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More Questions Than Answers In Latest Chinese Trade Data

If you're looking for clarity on China's economy from the April trade data, you can look elsewhere. 

If you’re looking for clarity on China’s economy from the April trade data, you can go ahead and look elsewhere.

Last month, a string of upbeat prints and better-than-expected numbers on everything from manufacturing activity to credit growth to industrial production suggested the world’s second-largest economy inflected for the better in March.

The news was received well by macro watchers, but it came with myriad caveats, including the usual warnings about holiday distortions and also cautious commentary around the possibility that too much of a good thing could actually be “bad” to the extent better data prompted Beijing to deploy less stimulus going forward.

PMI data for April suggested the recovery is still fragile in China and trade data for the month amusingly tells a completely different story than the March numbers.

You’ll recall that in March, China’s exports rebounded after the holiday, rising 14.2% YoY, suggesting external demand was firming despite simmering trade tensions and myriad risks to the outlook. On the downside, imports fell 7.6%, raising questions about the durability of the domestic economy.

April’s figures flip that on its head. Exports fell 2.7% for the month, missing consensus calls for a 3% increase, while imports rose 4%, beating expectations for a decline.

“The drop in year-on-year exports growth in April was primarily due to the fading of distortions from Chinese New Year which pushed up year-on-year growth in March significantly”, Goldman wrote Wednesday, adding the following more granular color:

Growth of exports to major destinations was down meaningfully in April, compared to both March and the average for Q1. Exports to the US decreased by 13.1% yoy, down from +3.7% yoy in March (-9.2% yoy on average for Q1). Exports to the EU and Japan dropped as well to +6.5% yoy and -16.3% yoy in April, respectively. Exports to ASEAN were up 0.7% yoy in April, down sharply from +24.8% yoy in March.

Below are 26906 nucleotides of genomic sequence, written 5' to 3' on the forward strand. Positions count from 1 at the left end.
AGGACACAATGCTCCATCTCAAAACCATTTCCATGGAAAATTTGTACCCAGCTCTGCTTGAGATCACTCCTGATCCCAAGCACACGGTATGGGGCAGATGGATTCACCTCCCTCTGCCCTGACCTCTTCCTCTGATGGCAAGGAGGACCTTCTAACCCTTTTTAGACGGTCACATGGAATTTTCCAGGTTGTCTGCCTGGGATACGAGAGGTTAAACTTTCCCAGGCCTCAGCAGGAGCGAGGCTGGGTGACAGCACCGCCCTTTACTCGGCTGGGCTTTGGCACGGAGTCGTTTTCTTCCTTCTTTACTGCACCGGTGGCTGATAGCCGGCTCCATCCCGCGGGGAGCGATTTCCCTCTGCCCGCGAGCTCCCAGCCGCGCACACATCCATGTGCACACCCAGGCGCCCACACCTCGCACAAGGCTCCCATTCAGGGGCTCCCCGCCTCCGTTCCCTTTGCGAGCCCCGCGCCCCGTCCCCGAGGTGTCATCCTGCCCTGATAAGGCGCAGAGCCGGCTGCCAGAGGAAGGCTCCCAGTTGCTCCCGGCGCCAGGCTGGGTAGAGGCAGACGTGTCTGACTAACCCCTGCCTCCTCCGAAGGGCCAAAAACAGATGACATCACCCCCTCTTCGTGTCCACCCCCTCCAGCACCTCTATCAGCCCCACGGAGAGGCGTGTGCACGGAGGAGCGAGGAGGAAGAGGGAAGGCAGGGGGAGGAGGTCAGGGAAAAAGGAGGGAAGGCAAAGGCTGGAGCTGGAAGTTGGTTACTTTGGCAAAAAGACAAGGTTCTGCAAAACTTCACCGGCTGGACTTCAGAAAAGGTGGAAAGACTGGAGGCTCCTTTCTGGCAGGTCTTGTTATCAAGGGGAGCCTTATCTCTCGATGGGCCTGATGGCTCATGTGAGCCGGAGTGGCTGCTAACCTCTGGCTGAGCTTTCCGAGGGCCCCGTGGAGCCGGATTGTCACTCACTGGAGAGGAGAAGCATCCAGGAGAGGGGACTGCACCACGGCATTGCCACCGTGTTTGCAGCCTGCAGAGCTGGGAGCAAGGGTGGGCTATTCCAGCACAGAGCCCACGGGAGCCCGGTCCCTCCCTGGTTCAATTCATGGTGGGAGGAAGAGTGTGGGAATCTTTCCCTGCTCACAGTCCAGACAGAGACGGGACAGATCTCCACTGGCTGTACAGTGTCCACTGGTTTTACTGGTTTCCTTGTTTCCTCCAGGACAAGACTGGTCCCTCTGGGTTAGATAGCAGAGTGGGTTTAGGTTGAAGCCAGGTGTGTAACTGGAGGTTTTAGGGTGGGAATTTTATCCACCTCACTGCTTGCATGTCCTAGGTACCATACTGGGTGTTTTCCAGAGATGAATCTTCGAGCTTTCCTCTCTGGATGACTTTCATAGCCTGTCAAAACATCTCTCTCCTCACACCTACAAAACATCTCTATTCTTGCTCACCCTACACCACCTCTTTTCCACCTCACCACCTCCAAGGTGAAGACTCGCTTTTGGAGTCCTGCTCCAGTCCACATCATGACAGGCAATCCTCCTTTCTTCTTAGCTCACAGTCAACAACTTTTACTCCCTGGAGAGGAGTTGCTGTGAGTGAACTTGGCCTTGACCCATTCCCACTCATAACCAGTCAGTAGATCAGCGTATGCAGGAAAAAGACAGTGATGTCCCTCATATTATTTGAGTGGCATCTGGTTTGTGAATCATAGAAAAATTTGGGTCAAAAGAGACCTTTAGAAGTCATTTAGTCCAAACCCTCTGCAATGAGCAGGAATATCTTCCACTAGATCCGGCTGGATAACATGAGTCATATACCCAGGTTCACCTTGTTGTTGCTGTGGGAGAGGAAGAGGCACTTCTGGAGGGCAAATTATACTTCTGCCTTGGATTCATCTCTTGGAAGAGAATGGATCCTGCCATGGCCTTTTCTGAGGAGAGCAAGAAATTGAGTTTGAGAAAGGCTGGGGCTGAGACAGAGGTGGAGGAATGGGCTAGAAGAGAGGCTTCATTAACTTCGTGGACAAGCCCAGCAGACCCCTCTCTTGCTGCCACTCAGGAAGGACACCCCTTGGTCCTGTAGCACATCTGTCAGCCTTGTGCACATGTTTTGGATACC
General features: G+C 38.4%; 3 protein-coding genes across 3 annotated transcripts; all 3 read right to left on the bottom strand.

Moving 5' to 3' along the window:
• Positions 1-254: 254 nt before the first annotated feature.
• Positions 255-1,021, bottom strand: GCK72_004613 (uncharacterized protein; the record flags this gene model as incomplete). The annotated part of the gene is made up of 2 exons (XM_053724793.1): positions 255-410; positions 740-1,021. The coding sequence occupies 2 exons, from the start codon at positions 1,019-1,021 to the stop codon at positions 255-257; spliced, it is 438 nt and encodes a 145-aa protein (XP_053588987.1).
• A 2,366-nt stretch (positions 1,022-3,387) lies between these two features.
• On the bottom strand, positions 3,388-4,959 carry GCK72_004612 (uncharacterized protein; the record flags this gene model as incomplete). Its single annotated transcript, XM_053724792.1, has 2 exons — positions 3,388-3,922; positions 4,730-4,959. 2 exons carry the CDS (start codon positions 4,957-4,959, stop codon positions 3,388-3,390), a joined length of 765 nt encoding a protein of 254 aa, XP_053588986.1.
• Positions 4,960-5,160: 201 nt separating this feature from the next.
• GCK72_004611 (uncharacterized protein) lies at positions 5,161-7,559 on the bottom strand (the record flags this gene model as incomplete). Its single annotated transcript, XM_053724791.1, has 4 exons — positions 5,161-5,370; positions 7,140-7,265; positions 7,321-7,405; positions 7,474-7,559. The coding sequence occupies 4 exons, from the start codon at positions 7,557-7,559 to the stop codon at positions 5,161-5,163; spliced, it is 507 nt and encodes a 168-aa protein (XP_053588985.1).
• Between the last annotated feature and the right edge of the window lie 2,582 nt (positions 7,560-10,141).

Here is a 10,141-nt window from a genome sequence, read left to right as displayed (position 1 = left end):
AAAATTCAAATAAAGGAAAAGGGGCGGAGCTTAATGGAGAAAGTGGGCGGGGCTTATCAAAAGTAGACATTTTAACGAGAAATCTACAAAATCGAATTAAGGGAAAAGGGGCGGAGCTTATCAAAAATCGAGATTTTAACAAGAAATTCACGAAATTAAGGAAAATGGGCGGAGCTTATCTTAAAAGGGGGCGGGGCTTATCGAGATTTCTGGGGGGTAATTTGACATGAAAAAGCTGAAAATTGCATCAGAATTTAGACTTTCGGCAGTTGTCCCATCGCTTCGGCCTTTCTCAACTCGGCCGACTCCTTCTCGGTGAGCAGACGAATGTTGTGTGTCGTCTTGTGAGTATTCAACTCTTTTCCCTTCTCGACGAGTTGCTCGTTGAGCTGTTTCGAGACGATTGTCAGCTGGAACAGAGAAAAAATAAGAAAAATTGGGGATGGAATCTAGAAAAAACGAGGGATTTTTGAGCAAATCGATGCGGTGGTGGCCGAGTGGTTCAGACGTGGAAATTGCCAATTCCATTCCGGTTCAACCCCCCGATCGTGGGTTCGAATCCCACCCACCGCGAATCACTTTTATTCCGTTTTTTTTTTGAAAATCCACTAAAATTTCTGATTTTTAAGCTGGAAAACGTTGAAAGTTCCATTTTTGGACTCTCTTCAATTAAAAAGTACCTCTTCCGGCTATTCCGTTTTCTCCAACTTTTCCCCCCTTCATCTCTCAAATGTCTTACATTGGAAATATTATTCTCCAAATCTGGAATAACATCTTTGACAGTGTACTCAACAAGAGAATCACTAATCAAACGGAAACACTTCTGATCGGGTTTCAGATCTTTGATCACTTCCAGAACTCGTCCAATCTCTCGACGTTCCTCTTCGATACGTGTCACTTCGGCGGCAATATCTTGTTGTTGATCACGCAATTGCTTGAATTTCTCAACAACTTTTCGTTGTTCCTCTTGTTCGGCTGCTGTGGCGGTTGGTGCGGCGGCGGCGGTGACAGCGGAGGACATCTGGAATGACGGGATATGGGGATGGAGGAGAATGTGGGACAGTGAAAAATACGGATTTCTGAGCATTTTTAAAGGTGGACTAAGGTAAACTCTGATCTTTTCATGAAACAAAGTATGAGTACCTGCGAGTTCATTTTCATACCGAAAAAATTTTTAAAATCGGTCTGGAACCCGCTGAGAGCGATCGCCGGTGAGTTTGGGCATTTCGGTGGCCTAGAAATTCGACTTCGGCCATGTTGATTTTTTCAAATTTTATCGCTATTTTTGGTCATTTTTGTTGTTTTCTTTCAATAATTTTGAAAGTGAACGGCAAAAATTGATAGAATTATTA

For their part, Barclays sounds a decidedly cautious tone. “The fall in exports appears to exceed seasonal softness and it was broad-based, with the April print weaker than the overall Q1 performance… reflecting some resumed weakening in external demand, following a short-lived and small recovery in March, as evidenced by the largely declining global PMIs led by the US and still-weak regional exports performance”, the bank writes, in their own breakdown of the numbers.


The bank sees ongoing weakness in external demand and continues to expect tepid export growth for the balance of H1.

As far as imports go, a generous interpretation might be that domestically-focused stimulus is paying off, but a more nuanced take is less sanguine. “The rebound in China’s imports was largely driven by major commodity exporters, which likely reflected recovering infrastructure investment and strong real estate investment”, Barclays said Wednesday, while Goldman notes that “back-loading of imports to save tax costs after the VAT cut effective on April 1 could have distorted imports in April upwards.”

Needless to say, the resumption of trade tensions with the US isn’t going to do anything to help bolster external demand.

Chinese stocks tumbled again on Wednesday, erasing Tuesday’s feeble attempt at a rebound following Monday’s massacre. Nearly halfway through Q2, Mainland China’s miraculous Q1 rally is starting to look increasingly anomalous.

Read more: China’s Monday Meltdown In Pictures


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